June 10, 2011
The HST cannot be fixed
by Jim Sinclair
During the lead up to the 2009 provincial election, instead of campaigning on their plan to introduce the harmonized sales tax, the Liberal government and its MLAs denied they were even considering it. But with the ballots barely counted, the Liberals announced they would proceed with the largest and most unfair tax shift in the province's history.
Incensed at being lied to and having their taxes increased to fund tax cuts for corporations, British Columbians rebelled.
When the dust settled, the people won Round One. A grassroots movement spread across the province, forcing a referendum on the issue.
The people won Round Two in November 2010, when Gordon Campbell was forced to resign as premier.
Today a desperate Liberal party led by newly elected Premier Christy Clark is scrambling to win Round Three by spending millions of taxpayer dollars to convince British Columbians the HST is good for them.
Let's be clear: The HST can't be fixed.
The changes promised by Clark are a cynical attempt to buy British Columbians with their own money and, more importantly, dropping the tax by two points will cause a major revenue crisis leading to more cutbacks of schools, hospitals and government services.
Clark knows this is true--she said so herself.
"We aren't going to be talking about trying to reduce it by a point or two before the referendum. I think people will see that as buying them with their own money," Clark stated on March 21, adding that the province will either have a $1.6-billion bigger deficit or $1.6 billion less to spend on heart operations, special needs teachers, school facilities, and hospital emergency rooms.
She is right on both counts, but she did it anyway. However, the cost to citizens of the HST goes beyond creating bigger deficits or extreme cuts to public services.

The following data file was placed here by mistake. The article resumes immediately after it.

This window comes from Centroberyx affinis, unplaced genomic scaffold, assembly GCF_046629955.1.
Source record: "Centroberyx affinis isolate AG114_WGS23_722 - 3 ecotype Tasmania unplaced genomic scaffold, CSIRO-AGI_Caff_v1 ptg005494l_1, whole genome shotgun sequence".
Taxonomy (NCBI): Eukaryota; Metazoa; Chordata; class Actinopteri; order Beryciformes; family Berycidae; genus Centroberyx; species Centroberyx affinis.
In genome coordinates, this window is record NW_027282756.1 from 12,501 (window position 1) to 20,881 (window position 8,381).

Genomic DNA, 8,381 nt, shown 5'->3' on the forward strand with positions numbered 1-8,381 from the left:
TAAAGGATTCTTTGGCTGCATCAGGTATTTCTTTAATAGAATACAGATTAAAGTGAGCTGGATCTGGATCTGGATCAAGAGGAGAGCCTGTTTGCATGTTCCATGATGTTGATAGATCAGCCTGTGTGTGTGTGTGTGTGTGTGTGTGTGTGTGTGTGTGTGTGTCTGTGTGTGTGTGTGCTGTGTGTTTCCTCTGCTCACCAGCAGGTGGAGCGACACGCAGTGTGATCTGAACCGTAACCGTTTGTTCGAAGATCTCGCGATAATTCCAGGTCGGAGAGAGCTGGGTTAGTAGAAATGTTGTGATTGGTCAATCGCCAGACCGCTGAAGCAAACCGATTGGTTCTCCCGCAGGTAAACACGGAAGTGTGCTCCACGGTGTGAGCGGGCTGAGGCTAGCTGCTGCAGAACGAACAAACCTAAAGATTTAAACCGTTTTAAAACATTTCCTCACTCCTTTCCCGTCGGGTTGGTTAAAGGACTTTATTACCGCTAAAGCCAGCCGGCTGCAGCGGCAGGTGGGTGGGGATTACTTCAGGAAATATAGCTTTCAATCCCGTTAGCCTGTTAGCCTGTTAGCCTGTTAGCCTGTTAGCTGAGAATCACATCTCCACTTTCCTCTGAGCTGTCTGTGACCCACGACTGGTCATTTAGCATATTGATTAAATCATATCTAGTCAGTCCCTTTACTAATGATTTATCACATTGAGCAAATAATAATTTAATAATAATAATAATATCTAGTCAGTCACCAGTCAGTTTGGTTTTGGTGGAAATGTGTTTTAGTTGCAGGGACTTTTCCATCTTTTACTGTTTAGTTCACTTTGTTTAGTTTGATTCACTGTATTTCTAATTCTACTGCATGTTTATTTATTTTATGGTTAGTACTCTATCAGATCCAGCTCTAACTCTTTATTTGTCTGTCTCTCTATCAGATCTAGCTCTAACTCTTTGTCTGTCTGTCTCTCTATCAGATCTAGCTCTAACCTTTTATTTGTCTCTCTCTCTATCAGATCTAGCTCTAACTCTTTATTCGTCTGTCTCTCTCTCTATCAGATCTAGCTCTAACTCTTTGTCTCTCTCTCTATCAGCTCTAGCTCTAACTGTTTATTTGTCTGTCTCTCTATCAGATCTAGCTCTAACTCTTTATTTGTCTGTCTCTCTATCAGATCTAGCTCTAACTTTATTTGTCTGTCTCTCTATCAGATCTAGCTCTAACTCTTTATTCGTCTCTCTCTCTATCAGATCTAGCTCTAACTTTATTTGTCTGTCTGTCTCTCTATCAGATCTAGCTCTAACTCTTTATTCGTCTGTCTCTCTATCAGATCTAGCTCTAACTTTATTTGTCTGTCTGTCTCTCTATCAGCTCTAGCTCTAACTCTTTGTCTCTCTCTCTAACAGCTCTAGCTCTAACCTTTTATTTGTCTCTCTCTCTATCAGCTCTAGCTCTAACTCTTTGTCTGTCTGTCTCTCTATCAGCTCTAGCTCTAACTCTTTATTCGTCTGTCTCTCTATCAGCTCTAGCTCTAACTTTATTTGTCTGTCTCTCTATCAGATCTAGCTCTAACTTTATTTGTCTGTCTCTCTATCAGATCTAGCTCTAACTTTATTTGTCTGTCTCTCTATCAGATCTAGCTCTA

This tax is fundamentally flawed because it takes billions of dollars from working families and gives those dollars to B.C.'s largest corporations.
Despite the convoluted question on the referendum, the real choice is between the HST and the provincial sales tax. If British Columbians vote Yes to reject the HST and reintroduce the PST, the government will receive an estimated $6.4 billion from the PST in 2014-15 to pay for public services. Based on historical data, corporations will pay about $2.6 billion and citizens will pay $3.8 billion. Corporations and citizens share the responsibility and the tax will not apply to hundreds of essential purchases.
If British Columbians vote No and keep the HST, the government will receive in 2014-15 about $5.3 billion from the tax, paid entirely by British Columbians and their families. Not only will this create a huge shortfall in revenue (as predicted by the premier) but corporations will pay virtually nothing. This is unfair.
Clark's HST will still have British Columbians paying $1.4 billion more in taxes in 2014-15, but the provincial budget will be more than $1 billion short to pay for public services. Citizens pay more money and get fewer services. This makes no sense.
Yes, Clark announced a "temporary" increase in corporate taxes from 10 per cent to 12 per cent, but that will generate only a small portion of what the HST will save them. And don't forget, since the Liberals took power, the tax on corporate profits has been cut from 16.5 per cent to 10 per cent. The result has been a windfall of nearly $8.5 billion since 2001. Corporate profits also increased 60 per cent during the same period.
Did all those corporate tax cuts create jobs? Unfortunately, no.
Corporations took the money and ran -closing mills and factories at a record pace, leaving us with 28,000 fewer manufacturing jobs today than at the beginning of the Liberal regime.
Don't be fooled by the Liberals or the upside-down question. Vote Yes to scrap the HST, vote Yes to the PST, vote Yes for fair taxes and vote Yes to properly fund public services for all British Columbians.
Jim Sinclair is president of the B.C. Federation of Labour.
This changes everything
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